I feverishly searched the web and couldn't find a clear explanation about what exactly is "Ephemeral diffie-hellman". Let's briefly recall how diffie-hellman basically works:
- Bob and Alice agree publicly on a generator ($g$) and a prime modulo ($p$)
- Bob selects a private integer ($b$) and computes $B=g^b \bmod p$. He then passes $B$ publicly to Alice
- Alice selects a private integer ($a$) and computes $A=g^a\bmod p$. She then passes $A$ publicly to Bob.
- Bob computes $K = A^b\bmod p$
- Alice computes $K = B^a\bmod p$
So now Bob and Alice both have $K$.
The explanations I see on the web are all sorts of:
Ephemeral Diffie-Hellman (DHE in the context of TLS) differs from the static Diffie-Hellman (DH) in the way that static Diffie-Hellman key exchanges always use the same Diffie-Hellman private keys. So, each time the same parties do a DH key exchange, they end up with the same shared secret.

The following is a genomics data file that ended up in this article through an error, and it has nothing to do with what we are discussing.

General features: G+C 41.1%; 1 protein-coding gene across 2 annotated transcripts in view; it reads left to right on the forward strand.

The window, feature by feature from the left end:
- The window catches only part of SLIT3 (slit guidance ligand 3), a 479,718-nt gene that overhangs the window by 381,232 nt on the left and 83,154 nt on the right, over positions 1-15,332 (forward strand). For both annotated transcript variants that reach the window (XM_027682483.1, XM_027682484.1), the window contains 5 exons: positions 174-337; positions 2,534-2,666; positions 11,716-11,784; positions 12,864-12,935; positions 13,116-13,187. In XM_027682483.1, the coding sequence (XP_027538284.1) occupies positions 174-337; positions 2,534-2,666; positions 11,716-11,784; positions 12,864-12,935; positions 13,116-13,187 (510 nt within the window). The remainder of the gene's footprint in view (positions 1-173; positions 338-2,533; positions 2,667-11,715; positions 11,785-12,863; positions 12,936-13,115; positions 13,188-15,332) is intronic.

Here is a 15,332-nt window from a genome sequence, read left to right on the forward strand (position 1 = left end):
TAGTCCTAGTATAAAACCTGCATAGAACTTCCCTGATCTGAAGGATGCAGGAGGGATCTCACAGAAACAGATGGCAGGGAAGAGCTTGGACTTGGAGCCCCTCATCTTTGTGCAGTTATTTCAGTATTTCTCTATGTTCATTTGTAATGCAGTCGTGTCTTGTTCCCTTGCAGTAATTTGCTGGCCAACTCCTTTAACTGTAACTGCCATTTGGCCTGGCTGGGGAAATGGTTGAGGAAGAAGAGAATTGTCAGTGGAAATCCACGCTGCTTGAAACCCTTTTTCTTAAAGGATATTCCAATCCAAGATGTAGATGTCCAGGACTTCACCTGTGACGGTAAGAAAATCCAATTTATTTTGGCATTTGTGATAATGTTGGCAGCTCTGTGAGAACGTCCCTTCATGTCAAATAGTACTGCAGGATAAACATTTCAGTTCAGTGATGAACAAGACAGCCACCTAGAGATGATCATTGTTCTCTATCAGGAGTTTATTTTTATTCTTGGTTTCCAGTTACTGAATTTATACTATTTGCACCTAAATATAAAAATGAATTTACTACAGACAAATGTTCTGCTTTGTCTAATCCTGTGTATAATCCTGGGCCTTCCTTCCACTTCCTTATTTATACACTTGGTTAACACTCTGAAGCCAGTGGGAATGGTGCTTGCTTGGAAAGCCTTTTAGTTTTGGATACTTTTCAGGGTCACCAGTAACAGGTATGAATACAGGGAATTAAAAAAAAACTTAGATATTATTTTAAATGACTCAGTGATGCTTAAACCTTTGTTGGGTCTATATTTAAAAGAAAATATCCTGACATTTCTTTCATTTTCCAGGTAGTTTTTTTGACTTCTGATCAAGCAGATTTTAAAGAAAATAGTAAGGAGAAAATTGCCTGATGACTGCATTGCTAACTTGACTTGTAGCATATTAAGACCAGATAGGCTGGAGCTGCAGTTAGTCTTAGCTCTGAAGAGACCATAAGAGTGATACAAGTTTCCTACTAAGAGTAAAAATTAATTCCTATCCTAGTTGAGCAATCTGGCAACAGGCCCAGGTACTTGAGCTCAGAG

First to verify some issue: Are "private keys" in the context of diffie-hellman refer to the private $a$ and $b$ that Alice and bob privately select respectively? I'll assume they do, if not - correct me please.
Now, what I don't understand here is, what does it mean that "static DH exchanges always use the same Diffie-Hellman private keys."? I mean:
- What is considered an exchange? A session of information exchanging between to parties?
- If so, does static DH refer to exchanges between the same two parties?
- If not so, considering that, seemingly, using static DH also requires the use of the same $g$ and $p$, how does using static DH will always generate the same $K$?
It'll be great if someone could clarify this whole subject. Thanks